Friday, May 04, 2012

Life is great at Santa Rosa Lake State Park

By noon on Sunday, April 29, Jeremiah and I arrived, parked, leveled and hooked up at the Host Site for the Rocky Point Camping area. For new blog readers, Jeremiah is my 2007, 30-ft Winnebago Aspect. I’ve also brought along Bucky, the ventriloquist dummy I bought in Ohio a year or so ago. During the day he sits proudly outside with one of my NM Parks visors on.

The park
Trees are primarily Juniper and Piñon pine. The lake level is exceedingly low and barely visible from my campsite at sunrise. There are lots of wildflowers – whites, yellows, blues, pinks mostly. There are some cholla cactus and dried up remains of some prickly pear.  So far, except for birds, I’ve only seen one small rabbit, a coyote and numerous lizards.

The Host Site is in a central location – between the 27 electric sites in Loop A and 23 primitive sites in Loop B.
Typical of Sunday afternoons and weekdays, the park was sparsely occupied. Good time to get acquainted with the campground. My “job” here is to be a “presence” – putting tags on reservation sites, helping campers as needed and picking up any stray trash. Once summer is in full swing and the park has more visitors, I’ll be doing some interpretive bird programs. No restroom cleaning, no money handling, no dealing with reservations! What a life!

The weather is wonderful.
Nighttime temps are perfect for sleeping - in high 50s to low 60s, afternoons have heated up to the high 80s and of course, the famous – infamous – New Mexico wind blows.

The park’s rangers are super nice and will be a pleasure to work with.
Manager is Shank Cribbs – tall (another inch and he would not have been able to stand up in Jeremiah), raised on a ranch in the area.
Ranger and park volunteer coordinator is Chris Baca, also raised in the area and formerly on the Santa Rosa PD. Billy Velasquez is a park tech.
Summer seasonal park workers will arrive May 12.

The “nuisance” visitors – Miller moths
While they are not harmful, Miller moths are pesky. They fly in semi-swarms, dive bombing people who get in their way. Somehow they manage to get into my motor home and each evening I’ve killed at least 20 of them. They are hardy; they often just shake off the blow and keep flying, requiring two or more swats to kill them. The Western Kingbirds are having a feast on them.

Speaking of birds
I have bird feeders out, including a hummingbird feeder. The birds have discovered all of them except the window feeder on the motor home. The park recently built a bird blind near my campsite for bird watching. Last Thursday was a day for “blue” birds – first to show up was the Western Tanager, then the Lazuli Bunting and lastly the Western Scrub Jay.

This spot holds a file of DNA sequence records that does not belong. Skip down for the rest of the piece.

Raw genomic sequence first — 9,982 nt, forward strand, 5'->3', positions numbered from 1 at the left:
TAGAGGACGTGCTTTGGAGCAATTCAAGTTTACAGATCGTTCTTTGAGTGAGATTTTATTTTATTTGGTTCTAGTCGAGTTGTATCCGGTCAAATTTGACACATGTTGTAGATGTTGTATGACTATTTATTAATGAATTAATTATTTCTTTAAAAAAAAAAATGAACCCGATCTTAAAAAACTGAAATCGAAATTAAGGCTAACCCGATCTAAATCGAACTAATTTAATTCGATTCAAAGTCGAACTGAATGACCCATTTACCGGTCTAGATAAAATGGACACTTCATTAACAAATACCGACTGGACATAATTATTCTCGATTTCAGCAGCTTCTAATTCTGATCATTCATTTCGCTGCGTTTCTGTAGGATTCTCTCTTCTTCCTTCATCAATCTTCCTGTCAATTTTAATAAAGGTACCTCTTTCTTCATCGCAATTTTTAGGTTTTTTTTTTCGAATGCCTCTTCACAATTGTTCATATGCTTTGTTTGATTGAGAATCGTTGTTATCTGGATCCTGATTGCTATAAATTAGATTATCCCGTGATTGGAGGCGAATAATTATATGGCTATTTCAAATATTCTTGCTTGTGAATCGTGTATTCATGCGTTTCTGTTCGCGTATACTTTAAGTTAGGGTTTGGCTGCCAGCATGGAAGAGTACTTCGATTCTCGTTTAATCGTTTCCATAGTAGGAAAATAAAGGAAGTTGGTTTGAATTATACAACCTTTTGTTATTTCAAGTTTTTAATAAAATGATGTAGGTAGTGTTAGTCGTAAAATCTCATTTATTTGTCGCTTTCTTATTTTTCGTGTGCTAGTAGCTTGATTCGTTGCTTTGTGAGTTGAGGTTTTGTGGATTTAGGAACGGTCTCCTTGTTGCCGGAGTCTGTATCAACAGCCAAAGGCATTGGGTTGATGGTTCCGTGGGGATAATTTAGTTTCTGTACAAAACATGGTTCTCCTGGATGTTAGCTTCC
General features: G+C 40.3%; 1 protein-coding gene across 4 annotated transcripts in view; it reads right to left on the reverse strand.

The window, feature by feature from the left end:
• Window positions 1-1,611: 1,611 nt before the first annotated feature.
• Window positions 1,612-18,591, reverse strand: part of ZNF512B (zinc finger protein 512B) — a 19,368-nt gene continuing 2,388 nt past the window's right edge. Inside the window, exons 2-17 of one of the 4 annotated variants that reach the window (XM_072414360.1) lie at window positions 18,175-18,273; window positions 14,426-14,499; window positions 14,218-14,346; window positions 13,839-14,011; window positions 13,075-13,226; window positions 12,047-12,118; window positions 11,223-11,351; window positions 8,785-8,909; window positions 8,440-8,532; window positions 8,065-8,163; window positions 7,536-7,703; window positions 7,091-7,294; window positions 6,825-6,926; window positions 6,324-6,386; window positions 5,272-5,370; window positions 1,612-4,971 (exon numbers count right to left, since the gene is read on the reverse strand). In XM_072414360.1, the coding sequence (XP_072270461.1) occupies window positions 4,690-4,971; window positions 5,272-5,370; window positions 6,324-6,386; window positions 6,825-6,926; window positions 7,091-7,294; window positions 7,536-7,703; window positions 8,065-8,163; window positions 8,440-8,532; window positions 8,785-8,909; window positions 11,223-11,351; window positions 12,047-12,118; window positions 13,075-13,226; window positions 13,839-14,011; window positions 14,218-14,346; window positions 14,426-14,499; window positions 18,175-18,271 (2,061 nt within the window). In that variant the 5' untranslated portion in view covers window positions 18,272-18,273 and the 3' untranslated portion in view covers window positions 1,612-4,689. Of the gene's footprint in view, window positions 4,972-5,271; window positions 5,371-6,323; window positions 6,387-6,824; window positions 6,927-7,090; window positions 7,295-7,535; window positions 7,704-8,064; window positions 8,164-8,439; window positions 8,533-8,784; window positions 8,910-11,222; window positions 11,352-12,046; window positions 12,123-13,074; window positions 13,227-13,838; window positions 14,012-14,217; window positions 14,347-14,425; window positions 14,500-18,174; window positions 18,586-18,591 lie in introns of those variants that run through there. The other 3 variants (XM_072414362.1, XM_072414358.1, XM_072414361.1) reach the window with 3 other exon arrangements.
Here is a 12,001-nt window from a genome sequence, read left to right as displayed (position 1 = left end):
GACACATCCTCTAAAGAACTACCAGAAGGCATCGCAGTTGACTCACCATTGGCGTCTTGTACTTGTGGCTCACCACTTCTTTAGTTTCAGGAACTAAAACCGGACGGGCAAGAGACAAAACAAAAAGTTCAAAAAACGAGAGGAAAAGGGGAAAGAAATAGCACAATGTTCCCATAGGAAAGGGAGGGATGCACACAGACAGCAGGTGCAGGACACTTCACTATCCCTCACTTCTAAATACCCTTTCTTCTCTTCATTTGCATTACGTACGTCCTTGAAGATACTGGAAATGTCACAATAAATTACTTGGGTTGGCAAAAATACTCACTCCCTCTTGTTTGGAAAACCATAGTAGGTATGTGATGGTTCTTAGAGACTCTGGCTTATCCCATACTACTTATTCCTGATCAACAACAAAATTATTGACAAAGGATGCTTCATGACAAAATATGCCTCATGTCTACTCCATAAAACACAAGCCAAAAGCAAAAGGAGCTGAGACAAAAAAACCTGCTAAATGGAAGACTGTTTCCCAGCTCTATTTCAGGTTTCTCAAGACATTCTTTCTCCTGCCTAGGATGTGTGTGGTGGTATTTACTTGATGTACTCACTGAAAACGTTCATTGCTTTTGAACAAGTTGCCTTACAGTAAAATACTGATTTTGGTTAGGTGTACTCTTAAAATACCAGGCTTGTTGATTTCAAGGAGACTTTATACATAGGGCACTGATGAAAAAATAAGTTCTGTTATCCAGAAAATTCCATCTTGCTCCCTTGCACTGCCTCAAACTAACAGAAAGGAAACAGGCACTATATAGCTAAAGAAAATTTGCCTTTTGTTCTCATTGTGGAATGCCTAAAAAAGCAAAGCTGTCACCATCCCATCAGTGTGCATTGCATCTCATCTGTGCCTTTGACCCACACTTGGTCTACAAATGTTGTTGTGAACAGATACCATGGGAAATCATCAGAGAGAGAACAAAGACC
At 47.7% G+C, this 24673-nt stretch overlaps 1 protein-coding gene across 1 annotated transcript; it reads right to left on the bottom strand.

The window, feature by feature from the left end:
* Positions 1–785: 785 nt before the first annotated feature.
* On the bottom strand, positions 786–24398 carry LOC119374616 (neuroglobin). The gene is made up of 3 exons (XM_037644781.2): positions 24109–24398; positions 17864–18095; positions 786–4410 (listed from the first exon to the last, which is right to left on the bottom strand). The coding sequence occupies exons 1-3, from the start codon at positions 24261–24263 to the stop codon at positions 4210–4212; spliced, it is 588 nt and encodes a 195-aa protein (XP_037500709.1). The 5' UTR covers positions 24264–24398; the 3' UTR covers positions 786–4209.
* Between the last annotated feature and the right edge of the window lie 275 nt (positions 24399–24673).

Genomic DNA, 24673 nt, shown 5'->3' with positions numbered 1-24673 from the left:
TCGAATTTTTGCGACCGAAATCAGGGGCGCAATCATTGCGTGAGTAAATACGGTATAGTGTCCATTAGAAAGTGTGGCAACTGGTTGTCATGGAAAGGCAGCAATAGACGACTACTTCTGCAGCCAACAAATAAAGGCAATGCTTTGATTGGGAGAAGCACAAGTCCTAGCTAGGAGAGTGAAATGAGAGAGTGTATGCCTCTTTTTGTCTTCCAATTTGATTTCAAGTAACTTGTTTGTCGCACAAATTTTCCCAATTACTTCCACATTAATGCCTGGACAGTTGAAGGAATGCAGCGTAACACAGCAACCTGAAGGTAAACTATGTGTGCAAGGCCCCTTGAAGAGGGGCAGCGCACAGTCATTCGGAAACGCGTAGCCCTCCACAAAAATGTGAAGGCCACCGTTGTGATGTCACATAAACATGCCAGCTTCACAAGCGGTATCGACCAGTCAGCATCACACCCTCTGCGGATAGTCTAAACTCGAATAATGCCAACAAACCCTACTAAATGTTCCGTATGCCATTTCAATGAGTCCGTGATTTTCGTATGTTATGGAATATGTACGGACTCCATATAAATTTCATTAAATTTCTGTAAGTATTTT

People – it takes all kinds
  1. Two “good old boys from Amarilla” are here for a week of fishing. Ronnie and Tommy say they are both 70 years old and have known each other since age 8.
  2. Was dumping my bucket of trash when the man from site 11 walked up with his trash. I commented that here sure were lots of cigarette butts around campsites. He proudly said he didn’t throw his butts on the ground; he put them in the fire grill instead. My response was, “that’s doesn’t help me at all since I also have to clean out grills.” And then he said he would go clean them out before he leaves and he did.
  3. Met two gals – Merrilie and Dede – from Florida and North Carolina. They were on Day 5 of their first ever RV trip in their first ever Roadtrek RV. “Visit us anytime in the early fall at our North Carolina house” they said. Hmmm! Let me add this to my possibilities for another year.
  4. Another couple with “genuine English accents” were here for a night – traveling with their German Shepherd Koby; Interesting couple on their way to the Grand Canyon and points beyond.
·        Just when I was thinking that I was picking up more water bottle lids than beer lids, I found a cache of the beer ones. Cigarette butts still outnumber the lids, though.
·        My first day here gifted me with my first sight of a V22 Osprey tiltrotor aircraft. It flew relatively slowly right over my head at a low altitude, giving me a good look. At the time I didn’t know what it was, but the folks I was talking with did know. Then I went to the Internet and got more information.
o       It was manufactured by Bell Boeing
o       First one flew in 1989
o       First used by the Marines in 2007
o       The Air Force used it starting in 2009
o       As of January 2012, the U.S. Marine Corps and Air Force have a combined 110 V-22s in service
o       Length is 57 ft 4 in (17.5 m)
o       Rotor diameter is 38 ft 0 in (11.6 m)
o       The propellers can tilt to suit the flying need. The aircraft is capable of operating like a helicopter as well as flying straight. 

My usual day
During the heat of the afternoon, I read and write. Late afternoons and early evenings are for walking the campground, visiting with campers, more reading, writing, and occasionally piddling with watercolors. I just finished reading Skeleton Coast by Clive Cussler and started Journey by James A. Michener. 

Another birthday has passed - and this quote seems appropriate:

Youth is a gift of nature; age is a work of art –Helen Carrall